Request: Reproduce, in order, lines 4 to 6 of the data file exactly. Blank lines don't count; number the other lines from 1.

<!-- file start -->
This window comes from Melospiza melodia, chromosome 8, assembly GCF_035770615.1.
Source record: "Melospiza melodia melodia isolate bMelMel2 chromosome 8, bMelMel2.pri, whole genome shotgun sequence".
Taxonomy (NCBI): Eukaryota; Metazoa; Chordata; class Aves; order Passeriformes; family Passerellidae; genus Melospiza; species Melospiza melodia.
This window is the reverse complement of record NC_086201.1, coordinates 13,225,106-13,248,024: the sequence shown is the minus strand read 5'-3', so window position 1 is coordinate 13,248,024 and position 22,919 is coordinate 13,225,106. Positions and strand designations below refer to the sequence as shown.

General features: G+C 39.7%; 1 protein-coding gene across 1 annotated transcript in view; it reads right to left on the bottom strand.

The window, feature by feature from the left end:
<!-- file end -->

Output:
This window is the reverse complement of record NC_086201.1, coordinates 13,225,106-13,248,024: the sequence shown is the minus strand read 5'-3', so window position 1 is coordinate 13,248,024 and position 22,919 is coordinate 13,225,106. Positions and strand designations below refer to the sequence as shown.

General features: G+C 39.7%; 1 protein-coding gene across 1 annotated transcript in view; it reads right to left on the bottom strand.

The window, feature by feature from the left end: